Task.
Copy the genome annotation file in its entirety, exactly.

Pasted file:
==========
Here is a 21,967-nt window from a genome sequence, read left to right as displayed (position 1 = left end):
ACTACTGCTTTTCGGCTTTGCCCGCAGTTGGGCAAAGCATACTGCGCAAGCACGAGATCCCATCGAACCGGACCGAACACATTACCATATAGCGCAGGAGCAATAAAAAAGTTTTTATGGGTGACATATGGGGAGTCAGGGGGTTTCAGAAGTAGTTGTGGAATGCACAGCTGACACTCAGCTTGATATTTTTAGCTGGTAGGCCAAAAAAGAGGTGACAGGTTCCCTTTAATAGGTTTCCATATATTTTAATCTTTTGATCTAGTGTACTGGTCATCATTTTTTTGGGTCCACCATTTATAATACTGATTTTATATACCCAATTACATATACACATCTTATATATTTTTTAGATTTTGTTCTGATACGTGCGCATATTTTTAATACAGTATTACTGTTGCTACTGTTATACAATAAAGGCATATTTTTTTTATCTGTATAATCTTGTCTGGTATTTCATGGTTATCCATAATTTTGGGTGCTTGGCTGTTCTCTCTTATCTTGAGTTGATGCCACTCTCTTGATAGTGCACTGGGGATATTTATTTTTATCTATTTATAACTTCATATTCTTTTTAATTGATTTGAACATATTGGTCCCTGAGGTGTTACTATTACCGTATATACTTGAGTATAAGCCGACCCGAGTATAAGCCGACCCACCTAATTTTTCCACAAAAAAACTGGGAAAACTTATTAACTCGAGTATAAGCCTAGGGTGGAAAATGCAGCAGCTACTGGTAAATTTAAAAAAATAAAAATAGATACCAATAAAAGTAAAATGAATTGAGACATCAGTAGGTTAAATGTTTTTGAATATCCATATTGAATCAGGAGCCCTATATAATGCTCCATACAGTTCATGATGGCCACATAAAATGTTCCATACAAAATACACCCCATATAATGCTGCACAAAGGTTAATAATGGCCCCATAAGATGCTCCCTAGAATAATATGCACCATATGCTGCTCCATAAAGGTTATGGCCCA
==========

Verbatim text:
Here is a 21,967-nt window from a genome sequence, read left to right as displayed (position 1 = left end):
ACTACTGCTTTTCGGCTTTGCCCGCAGTTGGGCAAAGCATACTGCGCAAGCACGAGATCCCATCGAACCGGACCGAACACATTACCATATAGCGCAGGAGCAATAAAAAAGTTTTTATGGGTGACATATGGGGAGTCAGGGGGTTTCAGAAGTAGTTGTGGAATGCACAGCTGACACTCAGCTTGATATTTTTAGCTGGTAGGCCAAAAAAGAGGTGACAGGTTCCCTTTAATAGGTTTCCATATATTTTAATCTTTTGATCTAGTGTACTGGTCATCATTTTTTTGGGTCCACCATTTATAATACTGATTTTATATACCCAATTACATATACACATCTTATATATTTTTTAGATTTTGTTCTGATACGTGCGCATATTTTTAATACAGTATTACTGTTGCTACTGTTATACAATAAAGGCATATTTTTTTTATCTGTATAATCTTGTCTGGTATTTCATGGTTATCCATAATTTTGGGTGCTTGGCTGTTCTCTCTTATCTTGAGTTGATGCCACTCTCTTGATAGTGCACTGGGGATATTTATTTTTATCTATTTATAACTTCATATTCTTTTTAATTGATTTGAACATATTGGTCCCTGAGGTGTTACTATTACCGTATATACTTGAGTATAAGCCGACCCGAGTATAAGCCGACCCACCTAATTTTTCCACAAAAAAACTGGGAAAACTTATTAACTCGAGTATAAGCCTAGGGTGGAAAATGCAGCAGCTACTGGTAAATTTAAAAAAATAAAAATAGATACCAATAAAAGTAAAATGAATTGAGACATCAGTAGGTTAAATGTTTTTGAATATCCATATTGAATCAGGAGCCCTATATAATGCTCCATACAGTTCATGATGGCCACATAAAATGTTCCATACAAAATACACCCCATATAATGCTGCACAAAGGTTAATAATGGCCCCATAAGATGCTCCCTAGAATAATATGCACCATATGCTGCTCCATAAAGGTTATGGCCCA